For too long development has been measured by the point of view of those at the top of the mountain, and my position has always been and still will be that development must be viewed at the stand point of those who are at the bottom of the mountain. Because when you are at the top of the mountain your view is very different from that of the person who is at the bottom of the mountain. But what you call progress or economic progress often means the progress of a few socio classes. It does not necessarily mean the economic betterment and the socio-betterment of the person who is at the bottom of the mountain. This applies to Kenya, this applies to America, it applies to how I look at the world myself. Because those who are on top of the mountain are climbing on the shoulders of those who are at the bottom of the mountain
Among the authorities it is generally agreed that the Earth is at rest in the middle of the universe, and they regard it as inconceivable and even ridiculous to hold the opposite opinion. However, if we consider it more closely the question will be seen to be still unsettled, and so decidedly not to be despised. For every apparent change in respect of position is due to motion of the object observed, or of the observer, or indeed to an unequal change of both.
Then if the first argument remains secure (for nobody will produce a neater one, than the length of the periodic time is a measure of the size of the spheres), the order of the orbits follows this sequence, beginning from the highest: The first and highest of all is the sphere of the fixed stars, which contains itself and all things, and is therefore motionless. It is the location of the universe, to which the motion and position of all the remaining stars is referred. For though some consider that it also changes in some respect, we shall assign another cause for its appearing to do so in our deduction of the Earth's motion. There follows Saturn, the first of the wandering stars, which completes its circuit in thirty years. After it comes Jupiter which moves in a twelve-year long revolution. Next is Mars, which goes round biennially. An annual revolution holds the fourth place, in which as we have said is contained the Earth along with the lunar sphere which is like an epicycle. In fifth place Venus returns every nine months. Lastly, Mercury holds the sixth place, making a circuit in the space of eighty days. In the middle of all is the seat of the Sun. For who in this most beautiful of temples would put this lamp in any other or better place than the one from which it can illuminate everything at the same time? Aptly indeed is he named by some the lantern of the universe, by others the mind, by others the ruler. Trismegistus called him the visible God, Sophocles' Electra, the watcher over all things. Thus indeed the Sun as if seated on a royal throne governs his household of Stars as they circle around him. Earth also is by no means cheated of the Moon's attendance, but as Aristotle says in his book On Animals the Moon has the closest affinity with the Earth. Meanwhile the Earth conceives from the Sun, and is made pregnant with annual offspring. We find, then, in this arrangement the marvellous symmetry of the universe, and a sure linking together in harmony of the motion and size of the spheres, such as could be perceived in no other way. For here one may understand, by attentive observation, why Jupiter appears to have a larger progression and retrogression than Saturn, and smaller than Mars, and again why Venus has larger ones than Mercury; why such a doubling back appears more frequently in Saturn than in Jupiter, and still more rarely in Mars and Venus than in Mercury; and furthermore why Saturn, Jupiter and Mars are nearer to the Earth when in opposition than in the region of their occultation by the Sun and re-appearance. Indeed Mars in particular at the time when it is visible throughout the night seems to equal Jupiter in size, though marked out by its reddish colour; yet it is scarcely distinguishable among stars of the second magnitude, though recognized by those who track it with careful attention. All these phenomena proceed from the same course, which lies in the motion of the Earth. But the fact that none of these phenomena appears in the fixed stars shows their immense elevation, which makes even the circle of their annual motion, or apparent motion, vanish from our eyes.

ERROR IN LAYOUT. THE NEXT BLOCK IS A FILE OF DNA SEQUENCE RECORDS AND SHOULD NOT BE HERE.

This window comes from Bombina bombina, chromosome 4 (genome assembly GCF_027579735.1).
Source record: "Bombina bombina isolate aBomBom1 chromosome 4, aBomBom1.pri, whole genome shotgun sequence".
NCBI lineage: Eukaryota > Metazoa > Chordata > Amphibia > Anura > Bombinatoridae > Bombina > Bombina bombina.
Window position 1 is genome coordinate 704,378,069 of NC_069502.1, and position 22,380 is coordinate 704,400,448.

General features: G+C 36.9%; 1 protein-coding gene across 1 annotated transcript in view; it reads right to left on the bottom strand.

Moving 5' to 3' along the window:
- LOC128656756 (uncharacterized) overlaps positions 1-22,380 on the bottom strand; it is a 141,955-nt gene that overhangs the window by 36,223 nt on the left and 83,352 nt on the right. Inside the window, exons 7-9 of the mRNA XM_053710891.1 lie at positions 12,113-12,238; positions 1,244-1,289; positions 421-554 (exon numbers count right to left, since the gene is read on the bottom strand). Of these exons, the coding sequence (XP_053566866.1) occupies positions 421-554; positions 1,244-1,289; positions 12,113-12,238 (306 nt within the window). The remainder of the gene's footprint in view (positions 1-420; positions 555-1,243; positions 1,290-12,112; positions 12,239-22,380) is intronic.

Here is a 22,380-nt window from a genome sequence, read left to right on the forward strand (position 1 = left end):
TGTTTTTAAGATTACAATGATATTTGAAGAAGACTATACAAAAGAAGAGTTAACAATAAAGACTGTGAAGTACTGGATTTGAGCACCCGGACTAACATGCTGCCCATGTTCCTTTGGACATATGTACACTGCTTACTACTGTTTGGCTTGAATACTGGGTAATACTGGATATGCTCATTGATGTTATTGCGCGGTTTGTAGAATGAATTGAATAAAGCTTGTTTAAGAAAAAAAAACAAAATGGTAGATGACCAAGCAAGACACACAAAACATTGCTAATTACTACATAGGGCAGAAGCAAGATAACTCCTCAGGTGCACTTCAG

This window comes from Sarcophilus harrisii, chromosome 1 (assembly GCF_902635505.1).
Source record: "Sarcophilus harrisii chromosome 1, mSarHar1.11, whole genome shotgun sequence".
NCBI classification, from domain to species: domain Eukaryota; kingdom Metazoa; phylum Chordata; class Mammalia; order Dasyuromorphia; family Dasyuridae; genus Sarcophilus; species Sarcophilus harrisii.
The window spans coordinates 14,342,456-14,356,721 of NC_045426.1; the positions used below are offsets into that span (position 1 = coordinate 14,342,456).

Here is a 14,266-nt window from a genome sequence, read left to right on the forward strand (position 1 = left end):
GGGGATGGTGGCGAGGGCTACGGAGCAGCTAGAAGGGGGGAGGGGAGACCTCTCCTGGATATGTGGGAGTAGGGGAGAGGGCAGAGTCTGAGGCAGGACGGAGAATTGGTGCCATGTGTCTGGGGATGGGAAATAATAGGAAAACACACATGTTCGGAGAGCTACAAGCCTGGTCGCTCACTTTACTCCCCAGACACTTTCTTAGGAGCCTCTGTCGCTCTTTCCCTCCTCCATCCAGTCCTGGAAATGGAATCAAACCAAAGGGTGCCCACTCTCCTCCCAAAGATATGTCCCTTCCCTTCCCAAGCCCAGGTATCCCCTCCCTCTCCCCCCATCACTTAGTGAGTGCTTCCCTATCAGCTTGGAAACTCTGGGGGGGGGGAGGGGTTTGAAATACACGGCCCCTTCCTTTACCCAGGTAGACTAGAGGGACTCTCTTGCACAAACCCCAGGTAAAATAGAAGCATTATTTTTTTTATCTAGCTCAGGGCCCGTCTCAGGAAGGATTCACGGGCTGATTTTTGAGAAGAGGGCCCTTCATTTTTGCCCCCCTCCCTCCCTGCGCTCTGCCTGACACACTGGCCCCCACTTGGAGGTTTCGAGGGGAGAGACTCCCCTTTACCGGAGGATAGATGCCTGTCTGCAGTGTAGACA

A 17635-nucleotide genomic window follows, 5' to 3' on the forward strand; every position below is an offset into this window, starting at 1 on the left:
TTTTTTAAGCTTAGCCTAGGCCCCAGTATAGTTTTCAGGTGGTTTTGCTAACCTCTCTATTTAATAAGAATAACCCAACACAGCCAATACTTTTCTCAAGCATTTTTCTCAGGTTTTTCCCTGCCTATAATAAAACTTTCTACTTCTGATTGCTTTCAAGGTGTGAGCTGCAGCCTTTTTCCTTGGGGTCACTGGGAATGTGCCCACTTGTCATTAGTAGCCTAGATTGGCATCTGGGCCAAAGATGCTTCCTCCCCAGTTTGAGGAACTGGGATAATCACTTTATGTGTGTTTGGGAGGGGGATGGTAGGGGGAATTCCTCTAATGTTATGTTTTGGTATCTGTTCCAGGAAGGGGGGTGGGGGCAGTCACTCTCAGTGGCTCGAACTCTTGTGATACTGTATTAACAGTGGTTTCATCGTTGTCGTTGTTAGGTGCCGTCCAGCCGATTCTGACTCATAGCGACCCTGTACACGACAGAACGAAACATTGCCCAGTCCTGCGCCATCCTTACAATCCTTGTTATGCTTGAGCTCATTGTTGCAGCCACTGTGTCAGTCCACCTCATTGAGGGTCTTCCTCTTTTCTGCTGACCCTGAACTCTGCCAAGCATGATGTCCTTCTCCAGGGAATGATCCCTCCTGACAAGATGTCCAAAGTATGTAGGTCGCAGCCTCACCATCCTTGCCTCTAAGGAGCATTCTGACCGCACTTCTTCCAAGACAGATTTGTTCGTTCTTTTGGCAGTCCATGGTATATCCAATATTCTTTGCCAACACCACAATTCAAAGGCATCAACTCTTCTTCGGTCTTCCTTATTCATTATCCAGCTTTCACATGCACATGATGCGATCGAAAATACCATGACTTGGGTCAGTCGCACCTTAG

At rest, however, in the middle of everything is the sun. For, in this most beautiful temple, who would place this lamp in another or better position than that from which it can light up the whole thing at the same time? For, the sun is not inappropriately called by some people the lantern of the universe, its mind by others, and its ruler by still others. The Thrice Greatest labels it a visible god, and Sophocles' Electra, the all-seeing. Thus indeed, as though seated on a royal throne, the sun governs the family of planets revolving around it.
For a parallel to the lesson of atomic theory regarding the limited applicability of such customary idealizations, we must in fact turn to quite other branches of science, such as psychology, or even to that kind of epistemological problems with which already thinkers like Buddha and Lao Tzu have been confronted, when trying to harmonize our position as spectators and actors in the great drama of existence.
If all feeling for grace and beauty were not extinguished in the mass of mankind at the actual moment, such a method of locomotion as cycling could never have found acceptance; no man or woman with the slightest aesthetic sense could assume the ludicrous position necessary for it.